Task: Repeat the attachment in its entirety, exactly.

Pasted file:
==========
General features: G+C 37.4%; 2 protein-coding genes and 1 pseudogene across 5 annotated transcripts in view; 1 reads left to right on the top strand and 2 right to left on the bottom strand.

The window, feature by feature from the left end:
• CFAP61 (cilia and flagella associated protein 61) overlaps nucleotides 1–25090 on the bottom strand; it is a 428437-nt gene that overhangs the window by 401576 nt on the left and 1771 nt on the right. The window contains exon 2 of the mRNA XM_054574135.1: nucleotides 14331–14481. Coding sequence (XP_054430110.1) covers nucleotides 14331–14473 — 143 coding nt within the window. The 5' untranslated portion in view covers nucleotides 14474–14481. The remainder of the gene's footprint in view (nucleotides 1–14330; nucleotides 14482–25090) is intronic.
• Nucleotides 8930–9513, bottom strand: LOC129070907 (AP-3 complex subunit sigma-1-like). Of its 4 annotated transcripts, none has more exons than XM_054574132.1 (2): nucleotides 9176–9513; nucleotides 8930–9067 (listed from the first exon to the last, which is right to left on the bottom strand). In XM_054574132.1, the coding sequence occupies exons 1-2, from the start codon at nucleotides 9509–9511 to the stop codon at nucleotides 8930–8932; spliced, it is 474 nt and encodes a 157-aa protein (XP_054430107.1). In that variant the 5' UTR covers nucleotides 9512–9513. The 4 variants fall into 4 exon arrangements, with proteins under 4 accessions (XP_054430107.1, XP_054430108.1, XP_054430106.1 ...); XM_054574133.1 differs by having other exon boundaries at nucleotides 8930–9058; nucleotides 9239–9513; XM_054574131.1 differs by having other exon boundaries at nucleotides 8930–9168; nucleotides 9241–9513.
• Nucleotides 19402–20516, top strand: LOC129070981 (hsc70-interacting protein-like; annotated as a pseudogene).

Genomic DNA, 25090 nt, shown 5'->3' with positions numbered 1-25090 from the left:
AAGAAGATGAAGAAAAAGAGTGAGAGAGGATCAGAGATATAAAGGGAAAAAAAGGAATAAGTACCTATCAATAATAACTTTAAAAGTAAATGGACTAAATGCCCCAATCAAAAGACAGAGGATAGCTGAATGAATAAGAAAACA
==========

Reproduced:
General features: G+C 37.4%; 2 protein-coding genes and 1 pseudogene across 5 annotated transcripts in view; 1 reads left to right on the top strand and 2 right to left on the bottom strand.

The window, feature by feature from the left end:
• CFAP61 (cilia and flagella associated protein 61) overlaps nucleotides 1–25090 on the bottom strand; it is a 428437-nt gene that overhangs the window by 401576 nt on the left and 1771 nt on the right. The window contains exon 2 of the mRNA XM_054574135.1: nucleotides 14331–14481. Coding sequence (XP_054430110.1) covers nucleotides 14331–14473 — 143 coding nt within the window. The 5' untranslated portion in view covers nucleotides 14474–14481. The remainder of the gene's footprint in view (nucleotides 1–14330; nucleotides 14482–25090) is intronic.
• Nucleotides 8930–9513, bottom strand: LOC129070907 (AP-3 complex subunit sigma-1-like). Of its 4 annotated transcripts, none has more exons than XM_054574132.1 (2): nucleotides 9176–9513; nucleotides 8930–9067 (listed from the first exon to the last, which is right to left on the bottom strand). In XM_054574132.1, the coding sequence occupies exons 1-2, from the start codon at nucleotides 9509–9511 to the stop codon at nucleotides 8930–8932; spliced, it is 474 nt and encodes a 157-aa protein (XP_054430107.1). In that variant the 5' UTR covers nucleotides 9512–9513. The 4 variants fall into 4 exon arrangements, with proteins under 4 accessions (XP_054430107.1, XP_054430108.1, XP_054430106.1 ...); XM_054574133.1 differs by having other exon boundaries at nucleotides 8930–9058; nucleotides 9239–9513; XM_054574131.1 differs by having other exon boundaries at nucleotides 8930–9168; nucleotides 9241–9513.
• Nucleotides 19402–20516, top strand: LOC129070981 (hsc70-interacting protein-like; annotated as a pseudogene).

Genomic DNA, 25090 nt, shown 5'->3' with positions numbered 1-25090 from the left:
AAGAAGATGAAGAAAAAGAGTGAGAGAGGATCAGAGATATAAAGGGAAAAAAAGGAATAAGTACCTATCAATAATAACTTTAAAAGTAAATGGACTAAATGCCCCAATCAAAAGACAGAGGATAGCTGAATGAATAAGAAAACA